“Underwater” homeowners — those who owe more on their mortgages than their homes are worth — have played a counterintuitive role in the housing market’s recovery, helping boost home prices in an unexpected way.

Rather than walking away from their properties en masse, many of these borrowers have continued paying their home loans, even when they are stuck in high-interest-rate loans.

As foreclosures have eased, for-sale inventory has plummeted. In many markets, the level of competition for a home is now so severe, it’s reminiscent of the bubble days.

Full story at:,0,5638504.story


Home prices climb in December, best yearly gain since 2006

Reuters      February 26, 2013

U.S. home prices picked up in December, closing out 2012 with the biggest yearly gain in more than six years as the housing market got back on its feet, a closely watched survey showed on Tuesday.

The S&P/Case Shiller composite index of 20 metropolitan areas rose 0.9 percent in December on a seasonally adjusted basis, topping expectations for a gain of 0.5 percent.

Prices in the 20 cities jumped 6.8 percent year-over-year, ahead of expectations for 6.6 percent and the best yearly gain since July 2006.

“I expect the home price rise to persist in 2013,” said Michelle Meyer, senior economist at Bank Of America Merrill Lynch in New York.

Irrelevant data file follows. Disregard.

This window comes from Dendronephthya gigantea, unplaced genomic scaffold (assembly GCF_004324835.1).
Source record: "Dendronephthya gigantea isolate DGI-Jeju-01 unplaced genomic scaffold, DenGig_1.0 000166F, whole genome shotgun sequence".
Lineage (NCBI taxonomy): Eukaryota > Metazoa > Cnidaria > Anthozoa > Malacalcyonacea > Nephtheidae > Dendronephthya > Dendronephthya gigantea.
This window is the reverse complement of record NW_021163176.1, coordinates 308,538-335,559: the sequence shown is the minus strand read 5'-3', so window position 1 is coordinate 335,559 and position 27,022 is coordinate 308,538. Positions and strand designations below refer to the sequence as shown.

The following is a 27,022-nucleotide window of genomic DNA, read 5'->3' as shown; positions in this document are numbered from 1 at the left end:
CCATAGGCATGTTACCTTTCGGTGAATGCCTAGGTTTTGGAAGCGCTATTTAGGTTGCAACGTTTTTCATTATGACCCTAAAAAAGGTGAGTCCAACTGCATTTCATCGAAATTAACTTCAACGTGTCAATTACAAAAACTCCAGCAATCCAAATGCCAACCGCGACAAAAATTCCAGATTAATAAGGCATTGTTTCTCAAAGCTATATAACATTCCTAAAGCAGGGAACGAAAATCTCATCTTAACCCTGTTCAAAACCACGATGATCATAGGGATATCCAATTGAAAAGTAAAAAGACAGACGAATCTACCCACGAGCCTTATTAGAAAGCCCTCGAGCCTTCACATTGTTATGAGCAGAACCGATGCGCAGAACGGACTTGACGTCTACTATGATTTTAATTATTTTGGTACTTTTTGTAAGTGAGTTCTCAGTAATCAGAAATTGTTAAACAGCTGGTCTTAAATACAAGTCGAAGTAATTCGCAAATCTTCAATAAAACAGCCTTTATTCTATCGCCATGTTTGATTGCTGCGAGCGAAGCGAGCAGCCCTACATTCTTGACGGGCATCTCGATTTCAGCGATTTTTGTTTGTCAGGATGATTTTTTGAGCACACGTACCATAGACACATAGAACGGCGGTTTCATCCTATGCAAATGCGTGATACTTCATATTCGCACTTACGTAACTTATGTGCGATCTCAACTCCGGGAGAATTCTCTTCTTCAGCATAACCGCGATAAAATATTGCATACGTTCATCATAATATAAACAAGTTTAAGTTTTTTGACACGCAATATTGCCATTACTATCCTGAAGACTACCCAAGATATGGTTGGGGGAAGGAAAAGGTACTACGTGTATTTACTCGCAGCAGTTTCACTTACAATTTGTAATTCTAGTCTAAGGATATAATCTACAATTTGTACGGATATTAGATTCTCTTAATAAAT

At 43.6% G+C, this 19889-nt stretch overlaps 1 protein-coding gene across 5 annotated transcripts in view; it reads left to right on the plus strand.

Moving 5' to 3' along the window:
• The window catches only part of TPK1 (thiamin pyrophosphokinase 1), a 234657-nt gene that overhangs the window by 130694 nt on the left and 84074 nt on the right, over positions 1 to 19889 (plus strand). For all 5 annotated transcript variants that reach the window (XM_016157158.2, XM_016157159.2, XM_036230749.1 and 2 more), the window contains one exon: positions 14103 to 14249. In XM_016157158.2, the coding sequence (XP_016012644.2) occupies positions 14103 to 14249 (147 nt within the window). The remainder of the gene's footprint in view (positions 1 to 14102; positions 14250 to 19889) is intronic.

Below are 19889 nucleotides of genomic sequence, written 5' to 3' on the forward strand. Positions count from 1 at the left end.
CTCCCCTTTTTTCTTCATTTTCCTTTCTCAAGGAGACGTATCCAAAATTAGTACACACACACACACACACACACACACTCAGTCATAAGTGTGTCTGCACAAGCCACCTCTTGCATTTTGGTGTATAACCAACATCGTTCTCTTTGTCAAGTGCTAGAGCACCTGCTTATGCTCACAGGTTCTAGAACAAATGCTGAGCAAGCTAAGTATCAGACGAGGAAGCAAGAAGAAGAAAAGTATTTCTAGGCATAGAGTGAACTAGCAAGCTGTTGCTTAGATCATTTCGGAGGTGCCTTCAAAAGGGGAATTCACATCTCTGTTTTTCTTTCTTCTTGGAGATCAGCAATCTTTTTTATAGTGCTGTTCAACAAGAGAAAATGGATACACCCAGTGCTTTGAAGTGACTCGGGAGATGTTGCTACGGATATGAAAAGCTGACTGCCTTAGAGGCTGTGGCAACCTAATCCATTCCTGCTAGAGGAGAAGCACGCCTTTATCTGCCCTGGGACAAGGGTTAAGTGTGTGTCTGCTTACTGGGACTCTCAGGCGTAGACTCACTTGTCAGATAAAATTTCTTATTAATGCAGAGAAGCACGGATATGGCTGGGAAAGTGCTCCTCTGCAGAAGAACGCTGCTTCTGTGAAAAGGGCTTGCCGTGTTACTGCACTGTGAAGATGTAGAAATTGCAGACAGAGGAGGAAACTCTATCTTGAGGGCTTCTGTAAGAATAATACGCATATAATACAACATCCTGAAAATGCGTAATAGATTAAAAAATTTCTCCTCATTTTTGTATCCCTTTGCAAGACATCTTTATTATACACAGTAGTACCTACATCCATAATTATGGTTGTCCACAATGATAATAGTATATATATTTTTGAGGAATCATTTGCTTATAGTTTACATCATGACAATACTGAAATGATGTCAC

For the final quarter of the year, prices gained 2 percent on a seasonally adjusted basis. On a non-adjusted basis, prices were up 0.2 percent in December.


Technology Upends Another Industry: Homebuilding

By Yuki Noguchi        NPR       February 26, 2013

Years into the economic recovery, hiring remains slow. Many businesses learned to do more with less during the recession, so they don’t need to bring on as many people now.

These new efficiencies have led to what economists call “labor displacement,” which is taking place around the country. One business in Rockville, Md., is doing the same amount of work with half its original staff.

Two things are noticeably absent from the offices of Mid-Atlantic Builders: people and paper.

John Lavery, vice president of sales for the residential builder, keeps a relic in his office of the company’s recent past: a binder heftier than a phone book that’s filled with sketches and floor plan options of all the homes the company builds.

“Each home had sometimes up to 25 different versions of the fronts that they could choose from. And then literally hundreds of layouts,” Lavery says.

There are millions of permutations and combinations possible for the company’s customizable homes. The paper-based systems had been confusing and fraught with potential for error, miscommunication and logistical snags.

But a few years ago, the company automated everything. Now, customers click and drag to design their floor plans. Those changes update in a single digital file, which in turn syncs up with the design, procurement and billing systems. Lavery says workers no longer wrestle with muddy blueprints or misplace orders for windows. And automation has made it possible for each worker to do more.

“I would say it doubles their efficiency,” Lavery says.


 ‘Organic’ Dry Cleaners Can Serve as Barometer of Gentrification